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Re: The causes for wisdom

Postby tiltbillings » Fri Jan 25, 2013 10:32 am

robertk wrote:your question was "how does one deepen wisdom?"
daverupa gave us this sutta on the first page of this thread:
You might be thinking of the Ghosa Sutta:
"
Monks, there are these two conditions for the arising of right view. Which two? The voice of another and appropriate attention. These are the two conditions for the arising of right view."

right view is a synonym for wisdom.
in the citation from the samohavinodani above it says:
Thus for him there comes to be in the prior stage penetration by learning, questioning, hearing, remembering and comprehending in regard to two truths;
Yes; however, all this can be easily interpreted differently than you are suggesting. In other words I do not see anything that is unquestionably definitive in supporting your position. I shrug my shoulders. I shall step back and let others see what they can in all this.
This being is bound to samsara, kamma is his means for going beyond.
SN I, 38.

Ar scáth a chéile a mhaireas na daoine.
People live in one another’s shelter.
"We eat cold eels and think distant thoughts." -- Jack Johnson
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Re: The causes for wisdom

Postby robertk » Sat Jan 26, 2013 5:26 am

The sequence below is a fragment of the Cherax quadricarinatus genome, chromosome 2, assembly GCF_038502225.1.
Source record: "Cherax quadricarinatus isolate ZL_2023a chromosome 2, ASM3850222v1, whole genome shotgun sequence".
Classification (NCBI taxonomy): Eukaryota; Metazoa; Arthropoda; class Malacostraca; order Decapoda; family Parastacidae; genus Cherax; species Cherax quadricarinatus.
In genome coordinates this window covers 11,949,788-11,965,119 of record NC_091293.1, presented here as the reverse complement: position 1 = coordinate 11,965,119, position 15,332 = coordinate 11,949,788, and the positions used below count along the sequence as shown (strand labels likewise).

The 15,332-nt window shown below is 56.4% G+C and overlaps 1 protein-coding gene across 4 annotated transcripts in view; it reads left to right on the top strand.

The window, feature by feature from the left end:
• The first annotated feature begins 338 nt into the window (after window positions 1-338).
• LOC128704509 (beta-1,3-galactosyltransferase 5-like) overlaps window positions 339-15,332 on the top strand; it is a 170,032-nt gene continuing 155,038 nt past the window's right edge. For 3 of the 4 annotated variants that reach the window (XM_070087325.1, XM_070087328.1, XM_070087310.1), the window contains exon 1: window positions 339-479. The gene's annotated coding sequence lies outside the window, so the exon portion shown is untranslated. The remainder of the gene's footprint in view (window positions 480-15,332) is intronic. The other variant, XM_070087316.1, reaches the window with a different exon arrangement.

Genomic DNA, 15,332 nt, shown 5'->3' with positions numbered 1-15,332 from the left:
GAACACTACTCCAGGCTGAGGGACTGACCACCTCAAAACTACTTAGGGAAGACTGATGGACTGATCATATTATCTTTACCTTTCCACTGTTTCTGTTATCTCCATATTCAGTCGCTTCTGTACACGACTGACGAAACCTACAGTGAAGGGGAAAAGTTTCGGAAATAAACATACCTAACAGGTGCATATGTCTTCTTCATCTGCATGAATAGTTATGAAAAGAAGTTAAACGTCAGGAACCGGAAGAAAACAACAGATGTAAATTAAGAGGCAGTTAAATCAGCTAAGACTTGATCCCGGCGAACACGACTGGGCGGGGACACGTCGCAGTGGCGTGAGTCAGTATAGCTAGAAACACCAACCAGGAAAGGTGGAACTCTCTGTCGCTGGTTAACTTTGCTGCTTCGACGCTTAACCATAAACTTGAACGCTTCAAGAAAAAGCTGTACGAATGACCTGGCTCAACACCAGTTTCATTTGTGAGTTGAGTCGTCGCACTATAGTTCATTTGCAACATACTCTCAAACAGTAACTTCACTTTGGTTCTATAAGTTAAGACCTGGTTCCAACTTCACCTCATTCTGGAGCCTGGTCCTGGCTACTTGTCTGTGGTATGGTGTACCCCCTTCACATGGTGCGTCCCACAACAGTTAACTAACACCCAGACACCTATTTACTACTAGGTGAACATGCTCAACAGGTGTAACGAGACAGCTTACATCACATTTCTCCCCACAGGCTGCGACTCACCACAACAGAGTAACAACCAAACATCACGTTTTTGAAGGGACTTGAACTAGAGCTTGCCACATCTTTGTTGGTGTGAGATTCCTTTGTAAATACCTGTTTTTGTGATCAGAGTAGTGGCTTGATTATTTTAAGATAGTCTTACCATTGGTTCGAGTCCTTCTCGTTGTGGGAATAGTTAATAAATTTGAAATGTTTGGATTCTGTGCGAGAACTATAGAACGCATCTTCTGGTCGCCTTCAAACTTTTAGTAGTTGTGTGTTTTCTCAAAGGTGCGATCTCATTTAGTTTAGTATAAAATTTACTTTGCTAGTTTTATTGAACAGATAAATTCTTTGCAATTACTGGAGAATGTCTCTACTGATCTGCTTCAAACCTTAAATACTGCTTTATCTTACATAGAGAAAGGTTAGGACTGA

The Atthasalini, (triplets p451)defines "ignorant average man" as:
QUOTE

Expositor

"For to whoever owing to the absense of learning by heart and deduction therefrom regarding the khandas(aggregates) elements(dhatus) sense-organs(ayatanas) the causal mode, the applications of mindfulness etc there is NO attainment of that learning which represses opinionativeness, nor any access, owing to the non-attainment of what should be attained by conduct. Such a person, from the absense of such access and such attainment should be known as ignorant"
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Re: The causes for wisdom

Postby robertk » Sat Jan 26, 2013 5:30 am

The commentary to the Abhidhammattha Sangaha, the
Abhidhammattha
Vibhavani explains why the Buddha taught so extensively in many different ways.

"
There are people who like short explanations, there
are people who
like explanations of medium length, and there are
people who like
detailed explanations. Those among the different
groups who are slow in
understanding as regards mentality can understand
realities as
explained by way of five khandhas, because mentality
is classified by
way of four khandhas, thus, in a more extensive way.
Those who are slow
in understanding as regards physical phenomena (rupa)